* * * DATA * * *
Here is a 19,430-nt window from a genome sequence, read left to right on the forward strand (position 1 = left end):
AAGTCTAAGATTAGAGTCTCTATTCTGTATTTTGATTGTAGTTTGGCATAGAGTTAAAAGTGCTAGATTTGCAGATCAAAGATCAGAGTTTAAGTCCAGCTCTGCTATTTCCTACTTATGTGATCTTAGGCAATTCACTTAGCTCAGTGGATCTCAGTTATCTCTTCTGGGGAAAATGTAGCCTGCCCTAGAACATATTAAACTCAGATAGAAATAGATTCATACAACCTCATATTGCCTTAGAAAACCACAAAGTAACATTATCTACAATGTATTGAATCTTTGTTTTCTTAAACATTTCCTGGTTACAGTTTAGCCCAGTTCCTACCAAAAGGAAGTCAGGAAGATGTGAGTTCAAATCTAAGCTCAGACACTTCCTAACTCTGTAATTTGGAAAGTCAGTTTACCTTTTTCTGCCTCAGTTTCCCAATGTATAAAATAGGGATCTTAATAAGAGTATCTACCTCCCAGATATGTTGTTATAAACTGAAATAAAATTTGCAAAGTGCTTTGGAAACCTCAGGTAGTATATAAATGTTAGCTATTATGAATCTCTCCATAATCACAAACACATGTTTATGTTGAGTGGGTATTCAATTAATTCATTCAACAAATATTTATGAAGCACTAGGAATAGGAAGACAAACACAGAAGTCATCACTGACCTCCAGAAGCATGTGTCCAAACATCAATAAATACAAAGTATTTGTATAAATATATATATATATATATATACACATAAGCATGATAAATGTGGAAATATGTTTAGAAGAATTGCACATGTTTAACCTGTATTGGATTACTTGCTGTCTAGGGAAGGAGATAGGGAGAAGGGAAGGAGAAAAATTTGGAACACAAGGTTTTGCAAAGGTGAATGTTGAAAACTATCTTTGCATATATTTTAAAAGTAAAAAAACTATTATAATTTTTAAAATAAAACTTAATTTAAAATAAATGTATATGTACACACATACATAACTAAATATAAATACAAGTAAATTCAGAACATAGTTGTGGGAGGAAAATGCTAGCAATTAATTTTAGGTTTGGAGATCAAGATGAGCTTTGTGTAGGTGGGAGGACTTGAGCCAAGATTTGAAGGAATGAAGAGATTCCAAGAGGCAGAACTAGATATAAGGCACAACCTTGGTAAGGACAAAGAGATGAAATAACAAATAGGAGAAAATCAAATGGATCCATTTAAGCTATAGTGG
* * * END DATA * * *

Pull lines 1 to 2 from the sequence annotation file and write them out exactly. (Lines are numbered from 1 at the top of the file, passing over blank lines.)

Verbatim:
Here is a 19,430-nt window from a genome sequence, read left to right on the forward strand (position 1 = left end):
AAGTCTAAGATTAGAGTCTCTATTCTGTATTTTGATTGTAGTTTGGCATAGAGTTAAAAGTGCTAGATTTGCAGATCAAAGATCAGAGTTTAAGTCCAGCTCTGCTATTTCCTACTTATGTGATCTTAGGCAATTCACTTAGCTCAGTGGATCTCAGTTATCTCTTCTGGGGAAAATGTAGCCTGCCCTAGAACATATTAAACTCAGATAGAAATAGATTCATACAACCTCATATTGCCTTAGAAAACCACAAAGTAACATTATCTACAATGTATTGAATCTTTGTTTTCTTAAACATTTCCTGGTTACAGTTTAGCCCAGTTCCTACCAAAAGGAAGTCAGGAAGATGTGAGTTCAAATCTAAGCTCAGACACTTCCTAACTCTGTAATTTGGAAAGTCAGTTTACCTTTTTCTGCCTCAGTTTCCCAATGTATAAAATAGGGATCTTAATAAGAGTATCTACCTCCCAGATATGTTGTTATAAACTGAAATAAAATTTGCAAAGTGCTTTGGAAACCTCAGGTAGTATATAAATGTTAGCTATTATGAATCTCTCCATAATCACAAACACATGTTTATGTTGAGTGGGTATTCAATTAATTCATTCAACAAATATTTATGAAGCACTAGGAATAGGAAGACAAACACAGAAGTCATCACTGACCTCCAGAAGCATGTGTCCAAACATCAATAAATACAAAGTATTTGTATAAATATATATATATATATATATACACATAAGCATGATAAATGTGGAAATATGTTTAGAAGAATTGCACATGTTTAACCTGTATTGGATTACTTGCTGTCTAGGGAAGGAGATAGGGAGAAGGGAAGGAGAAAAATTTGGAACACAAGGTTTTGCAAAGGTGAATGTTGAAAACTATCTTTGCATATATTTTAAAAGTAAAAAAACTATTATAATTTTTAAAATAAAACTTAATTTAAAATAAATGTATATGTACACACATACATAACTAAATATAAATACAAGTAAATTCAGAACATAGTTGTGGGAGGAAAATGCTAGCAATTAATTTTAGGTTTGGAGATCAAGATGAGCTTTGTGTAGGTGGGAGGACTTGAGCCAAGATTTGAAGGAATGAAGAGATTCCAAGAGGCAGAACTAGATATAAGGCACAACCTTGGTAAGGACAAAGAGATGAAATAACAAATAGGAGAAAATCAAATGGATCCATTTAAGCTATAGTGG